NEW DELHI (Reuters) – India is seeking concessions for generic drugs it exports to the United States in return for opening its dairy markets and slashing tariffs on farm goods as the two sides seek to shore up a new trade deal, three sources said.
India accounts for 40% of U.S. generic drug imports, including the antimalarial hydroxychloroquine, touted by U.S. President Donald Trump in the fight against the coronavirus.
To win preferential treatment on pharmaceutical exports, the government of Prime Minister Narendra Modi is dangling the carrot of opening its dairy and farm markets to the Trump administration, months ahead of the U.S. presidential election.
“Americans recognize the political compulsion that brings its own benefits,” one of the sources with knowledge of the plans said.
India, one of the world’s largest consumers of dairy products, has offered an opening to U.S. dairy imports through a quota-based system, two of the sources said. These products would need a certificate they are not derived from animals that have consumed feeds that include internal organs, blood meal, or tissues of ruminants because of religious sensibilities in India.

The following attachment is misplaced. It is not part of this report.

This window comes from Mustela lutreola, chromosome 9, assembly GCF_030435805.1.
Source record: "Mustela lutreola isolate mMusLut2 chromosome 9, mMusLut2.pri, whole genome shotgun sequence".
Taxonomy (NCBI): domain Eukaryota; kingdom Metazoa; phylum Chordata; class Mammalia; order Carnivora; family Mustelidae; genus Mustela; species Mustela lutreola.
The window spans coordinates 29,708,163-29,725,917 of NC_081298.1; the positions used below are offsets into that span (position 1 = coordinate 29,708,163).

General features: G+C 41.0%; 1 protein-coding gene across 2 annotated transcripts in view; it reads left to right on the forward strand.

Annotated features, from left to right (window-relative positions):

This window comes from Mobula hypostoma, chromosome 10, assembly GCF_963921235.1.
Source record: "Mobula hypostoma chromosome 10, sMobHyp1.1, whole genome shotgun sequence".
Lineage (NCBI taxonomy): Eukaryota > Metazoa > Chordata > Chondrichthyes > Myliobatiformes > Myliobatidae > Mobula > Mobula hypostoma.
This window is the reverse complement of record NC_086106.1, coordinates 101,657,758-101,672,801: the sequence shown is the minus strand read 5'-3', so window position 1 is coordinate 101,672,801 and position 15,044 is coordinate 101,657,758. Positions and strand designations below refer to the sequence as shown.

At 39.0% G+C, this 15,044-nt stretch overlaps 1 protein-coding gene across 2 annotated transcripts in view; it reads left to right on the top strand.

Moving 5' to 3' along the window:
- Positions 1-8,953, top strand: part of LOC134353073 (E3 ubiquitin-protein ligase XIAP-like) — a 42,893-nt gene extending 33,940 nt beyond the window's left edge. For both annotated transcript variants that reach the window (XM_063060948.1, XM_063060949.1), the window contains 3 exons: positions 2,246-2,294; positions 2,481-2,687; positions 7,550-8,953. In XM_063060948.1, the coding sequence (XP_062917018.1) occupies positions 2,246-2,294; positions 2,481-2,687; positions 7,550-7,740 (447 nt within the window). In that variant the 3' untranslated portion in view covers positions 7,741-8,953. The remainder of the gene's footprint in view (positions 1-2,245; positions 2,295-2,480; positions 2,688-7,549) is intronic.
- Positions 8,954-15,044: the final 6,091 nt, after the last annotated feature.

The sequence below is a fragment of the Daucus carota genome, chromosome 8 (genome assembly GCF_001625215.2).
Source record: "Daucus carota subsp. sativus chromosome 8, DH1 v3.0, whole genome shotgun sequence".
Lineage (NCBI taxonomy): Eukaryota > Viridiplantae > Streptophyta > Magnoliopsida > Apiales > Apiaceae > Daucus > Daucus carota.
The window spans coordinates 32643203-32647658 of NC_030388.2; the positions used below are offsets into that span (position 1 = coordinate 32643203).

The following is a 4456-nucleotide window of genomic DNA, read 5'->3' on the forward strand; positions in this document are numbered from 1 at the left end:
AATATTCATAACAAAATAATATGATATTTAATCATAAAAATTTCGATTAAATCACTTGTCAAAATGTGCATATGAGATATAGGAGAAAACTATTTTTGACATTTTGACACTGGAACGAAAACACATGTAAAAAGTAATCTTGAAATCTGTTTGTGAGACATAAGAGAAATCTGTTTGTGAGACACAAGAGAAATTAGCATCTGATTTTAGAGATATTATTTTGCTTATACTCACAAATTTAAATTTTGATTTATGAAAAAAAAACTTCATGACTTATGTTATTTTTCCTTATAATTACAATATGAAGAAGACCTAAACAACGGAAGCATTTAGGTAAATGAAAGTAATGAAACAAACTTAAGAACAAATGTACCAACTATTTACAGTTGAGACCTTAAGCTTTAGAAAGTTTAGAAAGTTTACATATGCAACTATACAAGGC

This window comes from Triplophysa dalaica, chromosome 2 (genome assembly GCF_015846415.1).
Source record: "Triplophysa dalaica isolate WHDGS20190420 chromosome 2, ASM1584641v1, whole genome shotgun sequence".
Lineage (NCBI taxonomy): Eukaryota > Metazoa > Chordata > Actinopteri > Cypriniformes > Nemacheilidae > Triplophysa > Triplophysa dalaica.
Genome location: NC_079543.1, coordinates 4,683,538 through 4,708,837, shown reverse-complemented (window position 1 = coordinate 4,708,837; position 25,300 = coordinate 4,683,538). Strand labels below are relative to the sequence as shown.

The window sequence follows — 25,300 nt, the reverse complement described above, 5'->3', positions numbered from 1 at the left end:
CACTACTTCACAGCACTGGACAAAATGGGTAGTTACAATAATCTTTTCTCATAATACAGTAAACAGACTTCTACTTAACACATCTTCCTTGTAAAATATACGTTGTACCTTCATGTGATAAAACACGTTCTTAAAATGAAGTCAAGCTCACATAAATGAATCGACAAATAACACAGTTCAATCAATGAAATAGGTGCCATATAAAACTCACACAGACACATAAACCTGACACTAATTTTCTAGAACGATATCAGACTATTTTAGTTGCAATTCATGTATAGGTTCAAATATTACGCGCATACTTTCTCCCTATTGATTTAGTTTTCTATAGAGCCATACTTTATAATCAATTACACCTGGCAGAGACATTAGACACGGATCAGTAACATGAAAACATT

India’s trade ministry did not immediately comment and the U.S. Embassy in New Delhi referred questions to the U.S. Trade Representative.
The two sides have been negotiating a limited trade pact for more than a year aimed at restoring zero tariffs on a range of Indian exports to the U.S. under its Generalised System of Preferences (GSP) that the Trump administration withdrew last year, citing lack of reciprocal access to India’s markets.
While India seeks concessions on drug exports, the United States has raised concerns over India’s import dependence on China for sourcing raw materials for generic drugs, Mukesh Aghi, president and chief executive at U.S.-India Strategic Partnership Forum, told Reuters.
Indian drugmakers rely on China, where the coronavirus was first identified at the end of last year, for almost 70% of the active pharmaceutical ingredients for their medicines.
“U.S. dependence on China indirectly is tied to India itself. And the U.S. is saying, if you want access to our market then become more self-sufficient than being dependent on China,” Aghi said.
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